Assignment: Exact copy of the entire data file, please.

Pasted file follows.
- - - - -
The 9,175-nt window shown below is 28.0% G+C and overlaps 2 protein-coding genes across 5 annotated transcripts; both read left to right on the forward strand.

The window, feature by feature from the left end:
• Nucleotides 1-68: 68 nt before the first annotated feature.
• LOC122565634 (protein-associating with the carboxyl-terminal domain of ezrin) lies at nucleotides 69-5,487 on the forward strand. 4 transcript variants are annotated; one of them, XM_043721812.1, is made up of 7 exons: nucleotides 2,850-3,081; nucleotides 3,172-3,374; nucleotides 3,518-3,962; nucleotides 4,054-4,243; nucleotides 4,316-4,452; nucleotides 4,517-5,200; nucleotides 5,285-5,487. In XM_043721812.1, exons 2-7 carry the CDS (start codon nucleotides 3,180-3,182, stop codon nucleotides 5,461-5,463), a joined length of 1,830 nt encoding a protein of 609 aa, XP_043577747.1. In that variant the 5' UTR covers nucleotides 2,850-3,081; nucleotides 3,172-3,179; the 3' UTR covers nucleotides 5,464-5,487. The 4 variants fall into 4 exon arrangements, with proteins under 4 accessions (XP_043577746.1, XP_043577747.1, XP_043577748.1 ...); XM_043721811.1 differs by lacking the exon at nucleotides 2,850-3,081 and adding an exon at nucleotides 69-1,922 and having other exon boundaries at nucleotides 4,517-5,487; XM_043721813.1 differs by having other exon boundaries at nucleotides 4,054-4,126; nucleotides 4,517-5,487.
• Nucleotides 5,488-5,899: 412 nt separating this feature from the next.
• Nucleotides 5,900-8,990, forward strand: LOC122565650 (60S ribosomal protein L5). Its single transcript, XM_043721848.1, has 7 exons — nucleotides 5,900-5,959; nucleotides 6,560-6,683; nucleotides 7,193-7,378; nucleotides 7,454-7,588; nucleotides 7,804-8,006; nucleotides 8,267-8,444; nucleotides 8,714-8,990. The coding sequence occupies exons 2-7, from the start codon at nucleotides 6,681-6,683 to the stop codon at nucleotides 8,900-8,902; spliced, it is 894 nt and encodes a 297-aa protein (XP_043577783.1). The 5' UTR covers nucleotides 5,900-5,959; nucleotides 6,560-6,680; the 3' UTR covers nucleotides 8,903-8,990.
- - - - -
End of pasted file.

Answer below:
The 9,175-nt window shown below is 28.0% G+C and overlaps 2 protein-coding genes across 5 annotated transcripts; both read left to right on the forward strand.

The window, feature by feature from the left end:
• Nucleotides 1-68: 68 nt before the first annotated feature.
• LOC122565634 (protein-associating with the carboxyl-terminal domain of ezrin) lies at nucleotides 69-5,487 on the forward strand. 4 transcript variants are annotated; one of them, XM_043721812.1, is made up of 7 exons: nucleotides 2,850-3,081; nucleotides 3,172-3,374; nucleotides 3,518-3,962; nucleotides 4,054-4,243; nucleotides 4,316-4,452; nucleotides 4,517-5,200; nucleotides 5,285-5,487. In XM_043721812.1, exons 2-7 carry the CDS (start codon nucleotides 3,180-3,182, stop codon nucleotides 5,461-5,463), a joined length of 1,830 nt encoding a protein of 609 aa, XP_043577747.1. In that variant the 5' UTR covers nucleotides 2,850-3,081; nucleotides 3,172-3,179; the 3' UTR covers nucleotides 5,464-5,487. The 4 variants fall into 4 exon arrangements, with proteins under 4 accessions (XP_043577746.1, XP_043577747.1, XP_043577748.1 ...); XM_043721811.1 differs by lacking the exon at nucleotides 2,850-3,081 and adding an exon at nucleotides 69-1,922 and having other exon boundaries at nucleotides 4,517-5,487; XM_043721813.1 differs by having other exon boundaries at nucleotides 4,054-4,126; nucleotides 4,517-5,487.
• Nucleotides 5,488-5,899: 412 nt separating this feature from the next.
• Nucleotides 5,900-8,990, forward strand: LOC122565650 (60S ribosomal protein L5). Its single transcript, XM_043721848.1, has 7 exons — nucleotides 5,900-5,959; nucleotides 6,560-6,683; nucleotides 7,193-7,378; nucleotides 7,454-7,588; nucleotides 7,804-8,006; nucleotides 8,267-8,444; nucleotides 8,714-8,990. The coding sequence occupies exons 2-7, from the start codon at nucleotides 6,681-6,683 to the stop codon at nucleotides 8,900-8,902; spliced, it is 894 nt and encodes a 297-aa protein (XP_043577783.1). The 5' UTR covers nucleotides 5,900-5,959; nucleotides 6,560-6,680; the 3' UTR covers nucleotides 8,903-8,990.